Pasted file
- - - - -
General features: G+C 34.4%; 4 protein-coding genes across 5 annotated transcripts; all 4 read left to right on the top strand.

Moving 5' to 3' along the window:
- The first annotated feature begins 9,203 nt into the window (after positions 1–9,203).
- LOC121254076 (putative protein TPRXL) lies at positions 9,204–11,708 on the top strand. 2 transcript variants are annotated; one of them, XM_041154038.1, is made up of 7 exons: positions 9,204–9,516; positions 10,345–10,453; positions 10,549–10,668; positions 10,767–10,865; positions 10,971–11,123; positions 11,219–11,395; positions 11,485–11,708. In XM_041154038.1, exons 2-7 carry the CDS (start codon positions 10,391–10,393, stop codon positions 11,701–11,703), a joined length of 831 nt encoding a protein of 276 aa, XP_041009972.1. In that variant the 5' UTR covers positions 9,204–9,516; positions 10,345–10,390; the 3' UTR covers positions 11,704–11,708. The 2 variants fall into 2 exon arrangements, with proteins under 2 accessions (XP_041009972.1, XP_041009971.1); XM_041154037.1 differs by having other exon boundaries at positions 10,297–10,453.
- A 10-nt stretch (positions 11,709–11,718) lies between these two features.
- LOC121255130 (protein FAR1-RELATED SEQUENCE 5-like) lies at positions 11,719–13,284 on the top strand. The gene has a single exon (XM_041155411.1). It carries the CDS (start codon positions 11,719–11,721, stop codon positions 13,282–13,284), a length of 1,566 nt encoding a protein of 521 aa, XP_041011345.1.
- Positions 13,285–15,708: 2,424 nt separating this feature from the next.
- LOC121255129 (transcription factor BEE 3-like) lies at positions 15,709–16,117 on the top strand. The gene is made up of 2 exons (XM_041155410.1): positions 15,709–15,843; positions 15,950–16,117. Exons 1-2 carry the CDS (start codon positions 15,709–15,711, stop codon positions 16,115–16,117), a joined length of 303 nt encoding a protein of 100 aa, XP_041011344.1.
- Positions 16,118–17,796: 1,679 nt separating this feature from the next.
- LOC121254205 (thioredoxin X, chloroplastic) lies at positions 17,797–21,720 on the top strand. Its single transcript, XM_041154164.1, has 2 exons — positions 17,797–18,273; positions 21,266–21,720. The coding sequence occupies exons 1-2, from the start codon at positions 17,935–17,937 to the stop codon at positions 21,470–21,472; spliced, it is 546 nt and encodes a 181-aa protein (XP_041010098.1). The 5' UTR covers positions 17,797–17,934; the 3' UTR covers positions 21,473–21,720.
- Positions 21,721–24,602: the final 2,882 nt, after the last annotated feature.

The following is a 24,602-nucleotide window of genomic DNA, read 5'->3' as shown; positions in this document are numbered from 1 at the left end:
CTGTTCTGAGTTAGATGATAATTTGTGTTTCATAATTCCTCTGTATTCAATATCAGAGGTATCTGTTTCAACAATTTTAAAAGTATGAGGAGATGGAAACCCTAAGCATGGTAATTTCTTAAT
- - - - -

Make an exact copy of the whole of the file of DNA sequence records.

General features: G+C 34.4%; 4 protein-coding genes across 5 annotated transcripts; all 4 read left to right on the top strand.

Moving 5' to 3' along the window:
- The first annotated feature begins 9,203 nt into the window (after positions 1–9,203).
- LOC121254076 (putative protein TPRXL) lies at positions 9,204–11,708 on the top strand. 2 transcript variants are annotated; one of them, XM_041154038.1, is made up of 7 exons: positions 9,204–9,516; positions 10,345–10,453; positions 10,549–10,668; positions 10,767–10,865; positions 10,971–11,123; positions 11,219–11,395; positions 11,485–11,708. In XM_041154038.1, exons 2-7 carry the CDS (start codon positions 10,391–10,393, stop codon positions 11,701–11,703), a joined length of 831 nt encoding a protein of 276 aa, XP_041009972.1. In that variant the 5' UTR covers positions 9,204–9,516; positions 10,345–10,390; the 3' UTR covers positions 11,704–11,708. The 2 variants fall into 2 exon arrangements, with proteins under 2 accessions (XP_041009972.1, XP_041009971.1); XM_041154037.1 differs by having other exon boundaries at positions 10,297–10,453.
- A 10-nt stretch (positions 11,709–11,718) lies between these two features.
- LOC121255130 (protein FAR1-RELATED SEQUENCE 5-like) lies at positions 11,719–13,284 on the top strand. The gene has a single exon (XM_041155411.1). It carries the CDS (start codon positions 11,719–11,721, stop codon positions 13,282–13,284), a length of 1,566 nt encoding a protein of 521 aa, XP_041011345.1.
- Positions 13,285–15,708: 2,424 nt separating this feature from the next.
- LOC121255129 (transcription factor BEE 3-like) lies at positions 15,709–16,117 on the top strand. The gene is made up of 2 exons (XM_041155410.1): positions 15,709–15,843; positions 15,950–16,117. Exons 1-2 carry the CDS (start codon positions 15,709–15,711, stop codon positions 16,115–16,117), a joined length of 303 nt encoding a protein of 100 aa, XP_041011344.1.
- Positions 16,118–17,796: 1,679 nt separating this feature from the next.
- LOC121254205 (thioredoxin X, chloroplastic) lies at positions 17,797–21,720 on the top strand. Its single transcript, XM_041154164.1, has 2 exons — positions 17,797–18,273; positions 21,266–21,720. The coding sequence occupies exons 1-2, from the start codon at positions 17,935–17,937 to the stop codon at positions 21,470–21,472; spliced, it is 546 nt and encodes a 181-aa protein (XP_041010098.1). The 5' UTR covers positions 17,797–17,934; the 3' UTR covers positions 21,473–21,720.
- Positions 21,721–24,602: the final 2,882 nt, after the last annotated feature.

The following is a 24,602-nucleotide window of genomic DNA, read 5'->3' as shown; positions in this document are numbered from 1 at the left end:
CTGTTCTGAGTTAGATGATAATTTGTGTTTCATAATTCCTCTGTATTCAATATCAGAGGTATCTGTTTCAACAATTTTAAAAGTATGAGGAGATGGAAACCCTAAGCATGGTAATTTCTTAAT